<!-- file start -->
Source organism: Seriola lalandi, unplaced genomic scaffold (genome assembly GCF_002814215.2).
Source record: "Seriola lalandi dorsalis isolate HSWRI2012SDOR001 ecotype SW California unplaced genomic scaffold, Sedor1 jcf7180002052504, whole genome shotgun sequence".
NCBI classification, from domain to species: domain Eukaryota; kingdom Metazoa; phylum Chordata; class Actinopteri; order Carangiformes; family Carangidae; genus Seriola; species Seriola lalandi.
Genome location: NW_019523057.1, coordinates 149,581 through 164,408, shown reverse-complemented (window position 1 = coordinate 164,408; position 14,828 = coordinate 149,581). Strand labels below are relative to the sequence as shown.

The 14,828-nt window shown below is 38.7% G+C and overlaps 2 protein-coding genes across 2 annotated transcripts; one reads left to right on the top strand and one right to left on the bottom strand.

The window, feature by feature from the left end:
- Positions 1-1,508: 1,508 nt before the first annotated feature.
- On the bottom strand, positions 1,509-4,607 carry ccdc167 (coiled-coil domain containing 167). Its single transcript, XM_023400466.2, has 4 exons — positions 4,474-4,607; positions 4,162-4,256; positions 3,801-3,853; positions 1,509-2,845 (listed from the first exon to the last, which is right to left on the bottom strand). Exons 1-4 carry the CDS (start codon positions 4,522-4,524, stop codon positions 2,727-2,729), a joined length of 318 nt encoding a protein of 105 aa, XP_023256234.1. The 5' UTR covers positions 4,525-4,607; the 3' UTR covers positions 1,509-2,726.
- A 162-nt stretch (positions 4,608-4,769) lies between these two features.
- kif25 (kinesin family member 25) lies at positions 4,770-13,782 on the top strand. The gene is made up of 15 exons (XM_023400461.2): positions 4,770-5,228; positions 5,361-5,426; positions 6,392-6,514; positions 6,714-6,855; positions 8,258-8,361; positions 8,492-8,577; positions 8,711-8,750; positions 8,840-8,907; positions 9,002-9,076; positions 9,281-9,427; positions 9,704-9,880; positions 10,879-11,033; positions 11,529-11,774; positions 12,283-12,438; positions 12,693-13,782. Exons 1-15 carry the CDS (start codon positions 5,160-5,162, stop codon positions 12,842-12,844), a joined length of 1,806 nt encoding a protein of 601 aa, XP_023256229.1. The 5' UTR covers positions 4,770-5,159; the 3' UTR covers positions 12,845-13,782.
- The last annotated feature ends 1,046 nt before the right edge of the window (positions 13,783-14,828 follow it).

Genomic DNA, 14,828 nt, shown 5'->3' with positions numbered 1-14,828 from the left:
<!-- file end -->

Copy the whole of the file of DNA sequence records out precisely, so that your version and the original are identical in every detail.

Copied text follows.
Source organism: Seriola lalandi, unplaced genomic scaffold (genome assembly GCF_002814215.2).
Source record: "Seriola lalandi dorsalis isolate HSWRI2012SDOR001 ecotype SW California unplaced genomic scaffold, Sedor1 jcf7180002052504, whole genome shotgun sequence".
NCBI classification, from domain to species: domain Eukaryota; kingdom Metazoa; phylum Chordata; class Actinopteri; order Carangiformes; family Carangidae; genus Seriola; species Seriola lalandi.
Genome location: NW_019523057.1, coordinates 149,581 through 164,408, shown reverse-complemented (window position 1 = coordinate 164,408; position 14,828 = coordinate 149,581). Strand labels below are relative to the sequence as shown.

The 14,828-nt window shown below is 38.7% G+C and overlaps 2 protein-coding genes across 2 annotated transcripts; one reads left to right on the top strand and one right to left on the bottom strand.

The window, feature by feature from the left end:
- Positions 1-1,508: 1,508 nt before the first annotated feature.
- On the bottom strand, positions 1,509-4,607 carry ccdc167 (coiled-coil domain containing 167). Its single transcript, XM_023400466.2, has 4 exons — positions 4,474-4,607; positions 4,162-4,256; positions 3,801-3,853; positions 1,509-2,845 (listed from the first exon to the last, which is right to left on the bottom strand). Exons 1-4 carry the CDS (start codon positions 4,522-4,524, stop codon positions 2,727-2,729), a joined length of 318 nt encoding a protein of 105 aa, XP_023256234.1. The 5' UTR covers positions 4,525-4,607; the 3' UTR covers positions 1,509-2,726.
- A 162-nt stretch (positions 4,608-4,769) lies between these two features.
- kif25 (kinesin family member 25) lies at positions 4,770-13,782 on the top strand. The gene is made up of 15 exons (XM_023400461.2): positions 4,770-5,228; positions 5,361-5,426; positions 6,392-6,514; positions 6,714-6,855; positions 8,258-8,361; positions 8,492-8,577; positions 8,711-8,750; positions 8,840-8,907; positions 9,002-9,076; positions 9,281-9,427; positions 9,704-9,880; positions 10,879-11,033; positions 11,529-11,774; positions 12,283-12,438; positions 12,693-13,782. Exons 1-15 carry the CDS (start codon positions 5,160-5,162, stop codon positions 12,842-12,844), a joined length of 1,806 nt encoding a protein of 601 aa, XP_023256229.1. The 5' UTR covers positions 4,770-5,159; the 3' UTR covers positions 12,845-13,782.
- The last annotated feature ends 1,046 nt before the right edge of the window (positions 13,783-14,828 follow it).

Genomic DNA, 14,828 nt, shown 5'->3' with positions numbered 1-14,828 from the left: